» Which Graters Do Chefs Use?

Which Graters Do Chefs Use?

Food Graters are essential tools in any kitchen, be it graters in a big restaurant or graters for kitchen | Sweetalyfood to use in our own homes. They are essential for functions as different as shaving off slivers of zest from citrus peel for flavoring or finely grating chocolate to garnish desserts.

Which Graters Do Chefs Use?
Image Credit: Lucky Belly

Types of Food Graters

Types of Food Graters

Box graters are the most common graters for kitchen use: oblong shaped, with four different surfaces for fine grating, coarse grating, shredding, and slicing. They are sturdy, reliable, and versatile, and even professional chefs commonly use them.

Microplane graters (or rasp graters) consist of a long, thin, stainless-steel blade attached to a handle or grip. They make it easy to grate very finely, with minimal effort and are especially successful when it comes to achieving a uniform texture.

Although rotary graters can vary in design, they all feature a rotating drum with different types of sharp blades for different types of grating and chopping. Rotary graters are designed to be comfortable for chefs to hold and use for extended periods and not to slip.

In home kitchens, one of the most common uses of graters is grating cheese. Everybody loves pizza, and these days, there are so many easy-to-make pizza crust recipes available that it’s never been easier to make your own pizza at home. The ABS and INOX parmesan grater from Sweetalyfood is one of the best cheese graters around – perfect for your pizza topping needs.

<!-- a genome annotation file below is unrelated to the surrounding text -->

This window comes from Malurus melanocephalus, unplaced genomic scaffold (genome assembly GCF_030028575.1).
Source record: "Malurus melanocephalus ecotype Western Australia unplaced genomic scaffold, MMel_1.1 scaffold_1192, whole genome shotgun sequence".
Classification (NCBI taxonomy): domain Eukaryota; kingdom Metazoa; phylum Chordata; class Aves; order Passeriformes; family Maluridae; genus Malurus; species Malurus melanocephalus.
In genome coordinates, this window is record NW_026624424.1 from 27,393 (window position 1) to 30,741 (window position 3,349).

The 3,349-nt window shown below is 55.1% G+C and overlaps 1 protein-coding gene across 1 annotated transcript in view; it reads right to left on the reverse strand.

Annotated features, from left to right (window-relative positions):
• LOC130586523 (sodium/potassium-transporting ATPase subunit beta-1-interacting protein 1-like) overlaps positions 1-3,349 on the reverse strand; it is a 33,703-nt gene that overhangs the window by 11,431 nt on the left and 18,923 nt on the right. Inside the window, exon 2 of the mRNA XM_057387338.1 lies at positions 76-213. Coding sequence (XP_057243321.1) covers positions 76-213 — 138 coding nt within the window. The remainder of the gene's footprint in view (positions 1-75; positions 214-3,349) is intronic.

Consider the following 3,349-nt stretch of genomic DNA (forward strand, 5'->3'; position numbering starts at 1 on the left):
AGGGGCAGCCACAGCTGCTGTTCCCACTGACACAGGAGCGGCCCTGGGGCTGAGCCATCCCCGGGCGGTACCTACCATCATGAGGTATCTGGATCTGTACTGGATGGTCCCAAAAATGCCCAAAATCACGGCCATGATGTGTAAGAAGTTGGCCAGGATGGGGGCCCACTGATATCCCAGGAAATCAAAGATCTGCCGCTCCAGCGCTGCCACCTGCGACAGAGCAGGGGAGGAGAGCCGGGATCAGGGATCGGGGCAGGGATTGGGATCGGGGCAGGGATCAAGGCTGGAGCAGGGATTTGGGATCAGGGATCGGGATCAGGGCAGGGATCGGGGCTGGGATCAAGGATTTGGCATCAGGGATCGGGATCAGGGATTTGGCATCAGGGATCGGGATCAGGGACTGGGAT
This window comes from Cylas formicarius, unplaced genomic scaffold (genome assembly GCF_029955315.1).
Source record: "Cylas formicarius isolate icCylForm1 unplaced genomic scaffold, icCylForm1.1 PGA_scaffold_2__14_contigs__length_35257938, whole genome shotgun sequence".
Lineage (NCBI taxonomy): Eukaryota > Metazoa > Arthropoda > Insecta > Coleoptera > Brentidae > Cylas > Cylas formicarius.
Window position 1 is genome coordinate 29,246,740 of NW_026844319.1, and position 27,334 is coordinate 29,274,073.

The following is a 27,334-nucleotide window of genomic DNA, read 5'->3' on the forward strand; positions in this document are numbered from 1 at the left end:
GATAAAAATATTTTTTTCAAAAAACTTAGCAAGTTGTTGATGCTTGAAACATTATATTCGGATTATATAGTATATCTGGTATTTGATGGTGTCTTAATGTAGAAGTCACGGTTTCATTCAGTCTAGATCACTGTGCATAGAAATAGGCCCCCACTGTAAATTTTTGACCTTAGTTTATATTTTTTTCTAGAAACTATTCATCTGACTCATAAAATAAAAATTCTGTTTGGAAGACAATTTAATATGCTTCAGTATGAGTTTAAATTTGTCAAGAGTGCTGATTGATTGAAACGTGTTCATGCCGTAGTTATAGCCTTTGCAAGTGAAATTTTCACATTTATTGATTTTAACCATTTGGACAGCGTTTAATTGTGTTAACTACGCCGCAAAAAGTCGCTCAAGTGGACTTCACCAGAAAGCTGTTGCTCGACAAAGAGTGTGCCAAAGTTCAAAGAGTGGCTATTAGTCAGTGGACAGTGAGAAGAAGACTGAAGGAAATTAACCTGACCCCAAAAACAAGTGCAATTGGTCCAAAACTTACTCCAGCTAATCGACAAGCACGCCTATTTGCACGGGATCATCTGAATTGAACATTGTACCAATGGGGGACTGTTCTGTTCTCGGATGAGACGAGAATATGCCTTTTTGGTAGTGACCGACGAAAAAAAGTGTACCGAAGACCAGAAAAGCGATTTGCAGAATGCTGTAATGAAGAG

Cheese Grating


Cheeses like gouda, cheddar, and Swiss are classified as semi-hard. Because they are rather pliable, these cheeses often crumble or break when you try to grate them. But if you put them in the freezer about 30 minutes before shredding, they’ll have just enough time to get partially frozen and will be much easier to grate!

With hard cheeses, such as Grana Padano or Parmesan, grating may become easier if you wrap the cheese in a very slightly damp cheesecloth or paper towel, place it inside a zip-lock bag, and store it in a humid place (such as the cheese drawer of the fridge). After as little as one hour, the cheese could be soft/damp enough to be grated more easily – or it could take as much as 24 hours.

Because grating cheese can sometimes be tricky (when the cheese is too hard or too soft, or when the grated cheese makes a mess on the counter), many people buy cheese ready shredded. But this practice can be risky! Shredded cheese usually contains the controversial additives like potato starch, powdered cellulose, and natamycin.

These ingredients can be harmful – but on the other hand, if you grate your own cheese, you can be confident that there are no added ingredients at all, which is much safer!


Making your own food is so much more satisfying than buying ready-to-eat meals – and the right food graters are just as essential in your home kitchen as in any high-class restaurant.


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